Florida Answers The Big Question: Romney’s The Nominee

But there are three unanswered questions. Including: Does Newt want to be Hillary Clinton or Sarah Palin?

TAMPA, Florida—Mitt Romney is expected to win in Florida tonight by a large margin, according to the exit polls that will be used to call the race an hour from now, when polls close on the Panhandle. (UPDATE: Romney has indeed defeated Gingrich by double digits.)

Tonight’s results appear set to answer one question: Who will be the Republican nominee?

It now seems clear that the man taking the stage at the Republican National Convention in August at the Tampa Bay Times Forum will be Mitt Romney. Period. Finito. Game over.

Romney is the only candidate with the money and organization to go all the way, and nothing to date has changed that. His opponents are all struggling for their political lives, while his own campaign is stronger than ever despite weeks of attacks.

In fact, he finally seems to be enjoying life on the campaign trail, letting his enthusiasm shine through the polished exterior.

But tonight’s vote also leaves several questions to be answered in the months and weeks ahead.

BRIAN SNYDER / Reuters

Does Newt Gingrich want to be Hillary Clinton or Sarah Palin?

Gingrich and Romney are blood enemies right now, and it’s hard to imagine someone who accused his rival of snatching kosher food from Holocaust survivors standing beaming on the stage beside him tomorrow.

But wait a week.

Hillary Clinton and Barack Obama exchanged harsh attacks, and undisguised ill-will, through the long spring of 2008. But after a round of painful negotiations, Obama’s old rival became his most effective advocate and ultimately his Secretary of State. Her very criticism had made her a more valued supporter.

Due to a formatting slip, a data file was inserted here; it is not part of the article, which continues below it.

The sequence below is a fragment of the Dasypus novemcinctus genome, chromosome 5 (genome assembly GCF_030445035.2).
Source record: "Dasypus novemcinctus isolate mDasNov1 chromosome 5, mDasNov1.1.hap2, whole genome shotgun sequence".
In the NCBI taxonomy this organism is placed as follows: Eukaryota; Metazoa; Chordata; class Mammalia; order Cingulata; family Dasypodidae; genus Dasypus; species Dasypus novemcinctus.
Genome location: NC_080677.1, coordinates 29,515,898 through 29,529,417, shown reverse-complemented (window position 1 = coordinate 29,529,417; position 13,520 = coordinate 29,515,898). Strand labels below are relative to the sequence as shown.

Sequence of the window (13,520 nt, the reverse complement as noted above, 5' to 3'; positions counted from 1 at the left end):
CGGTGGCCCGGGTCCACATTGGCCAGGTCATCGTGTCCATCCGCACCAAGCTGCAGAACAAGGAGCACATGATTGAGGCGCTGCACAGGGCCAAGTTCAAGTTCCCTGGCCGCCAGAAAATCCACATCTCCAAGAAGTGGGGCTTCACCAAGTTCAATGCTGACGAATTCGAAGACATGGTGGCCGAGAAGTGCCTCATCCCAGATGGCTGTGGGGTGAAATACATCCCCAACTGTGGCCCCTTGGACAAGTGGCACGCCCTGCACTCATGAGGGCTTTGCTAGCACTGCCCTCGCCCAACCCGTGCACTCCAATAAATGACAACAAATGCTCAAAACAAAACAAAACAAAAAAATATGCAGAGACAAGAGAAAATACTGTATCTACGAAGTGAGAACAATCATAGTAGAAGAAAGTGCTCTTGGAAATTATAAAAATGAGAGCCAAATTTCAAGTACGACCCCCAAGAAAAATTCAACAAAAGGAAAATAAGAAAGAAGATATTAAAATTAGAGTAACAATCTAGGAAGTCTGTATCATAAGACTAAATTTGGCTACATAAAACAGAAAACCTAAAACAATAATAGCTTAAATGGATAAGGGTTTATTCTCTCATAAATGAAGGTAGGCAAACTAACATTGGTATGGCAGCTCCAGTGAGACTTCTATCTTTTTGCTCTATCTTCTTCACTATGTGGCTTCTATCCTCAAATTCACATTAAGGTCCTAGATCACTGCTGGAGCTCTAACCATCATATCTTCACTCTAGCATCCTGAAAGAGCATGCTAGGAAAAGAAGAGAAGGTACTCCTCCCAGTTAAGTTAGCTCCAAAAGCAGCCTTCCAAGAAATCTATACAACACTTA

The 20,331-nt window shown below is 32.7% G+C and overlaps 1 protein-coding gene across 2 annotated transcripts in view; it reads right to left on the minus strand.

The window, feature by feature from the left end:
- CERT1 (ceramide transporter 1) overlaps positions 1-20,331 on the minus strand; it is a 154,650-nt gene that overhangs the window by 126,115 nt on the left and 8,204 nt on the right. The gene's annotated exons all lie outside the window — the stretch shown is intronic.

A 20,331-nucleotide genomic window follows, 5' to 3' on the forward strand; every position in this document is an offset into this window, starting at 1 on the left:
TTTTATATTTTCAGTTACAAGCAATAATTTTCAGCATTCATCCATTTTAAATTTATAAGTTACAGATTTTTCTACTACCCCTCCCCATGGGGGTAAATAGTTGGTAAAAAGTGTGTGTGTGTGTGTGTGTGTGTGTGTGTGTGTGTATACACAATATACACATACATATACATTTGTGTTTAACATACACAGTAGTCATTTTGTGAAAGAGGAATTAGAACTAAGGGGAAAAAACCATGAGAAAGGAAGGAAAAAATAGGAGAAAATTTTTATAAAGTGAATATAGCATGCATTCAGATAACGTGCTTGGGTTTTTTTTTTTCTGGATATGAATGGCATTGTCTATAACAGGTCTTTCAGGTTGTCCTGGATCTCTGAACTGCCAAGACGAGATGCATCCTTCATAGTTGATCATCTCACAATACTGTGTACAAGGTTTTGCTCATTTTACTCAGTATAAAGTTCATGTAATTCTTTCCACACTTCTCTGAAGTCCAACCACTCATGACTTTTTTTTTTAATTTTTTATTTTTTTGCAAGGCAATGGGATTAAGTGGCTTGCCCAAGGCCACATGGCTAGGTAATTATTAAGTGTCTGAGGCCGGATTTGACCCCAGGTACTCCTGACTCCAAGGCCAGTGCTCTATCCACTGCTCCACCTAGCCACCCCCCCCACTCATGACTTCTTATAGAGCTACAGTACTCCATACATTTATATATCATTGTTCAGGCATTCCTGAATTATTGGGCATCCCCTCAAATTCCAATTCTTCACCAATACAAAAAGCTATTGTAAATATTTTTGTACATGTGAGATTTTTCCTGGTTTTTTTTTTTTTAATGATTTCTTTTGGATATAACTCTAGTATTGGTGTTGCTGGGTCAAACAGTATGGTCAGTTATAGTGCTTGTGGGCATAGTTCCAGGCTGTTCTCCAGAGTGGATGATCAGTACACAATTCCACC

This race appears set to end earlier than the 2008 primary, and Gingrich now faces the choice Clinton did in May and June: Does he start toning down the attacks in preparation for a rapprochement? Or does he just keep swinging.

It’s not too late for Gingrich to be a conservative standard-bearer in Romney’s camp, explaining the profound and meaningful things he and his old rival have in common, and the deep and frightening differences between Romney and Obama. But Gingrich is also near the point of no return, and of exile to the political space now occupied by a fading Sarah Palin: Toast of talk radio and of some conservative leaders, commanding hefty speaking fees, but banned from the corridors of Republican power.

Watch Gingrich’s concession speech tonight for a glimpse at which path he chooses.

Does Rick Santorum want to be Tim Pawlenty or Newt Gingrich?

With Gingrich burning out fast, Santorum may find himself the last man standing. He’s raised and saved money effectively, and met a wave of sympathy in response to dropping off the trail to care for his sick daughter, Bella.

When he returns to battle for conservative votes in Nevada, he will choose — in his comments to the media and his television ads — how hard he wants to attack Romney. Is he trying to find the pebble that will slay Goliath? Or just trying to enhance his own stature, with a view to a post in the Romney Administration?

Though Santorum has tangled effectively with Romney over health care and other issues, he remains well this side of the line that Gingrich now straddles; after tonight, he needs to decide what he’s running for.

Will Ron Paul succeed in tricking the media into believing he’s a serious candidate for President?

Fresh off campaigning in the “important” early caucus state of Maine, Paul was in Denver today and has pledged to contest caucus states across the country. Behind him are a small cohort of reporters and videographers from major news organizations with the resources to follow him around.

Paul didn’t formally drop out in 2008, and he’s pledging to go on to the convention this year. But Paul won’t have the delegates to be the nominee when this is all over, and sooner or later the media will lose interest.

Paul is now only relevant in-as-much as his supporters continue to refuse to back Romney. For Romney’s general election chances, this may be the most important question of them all.

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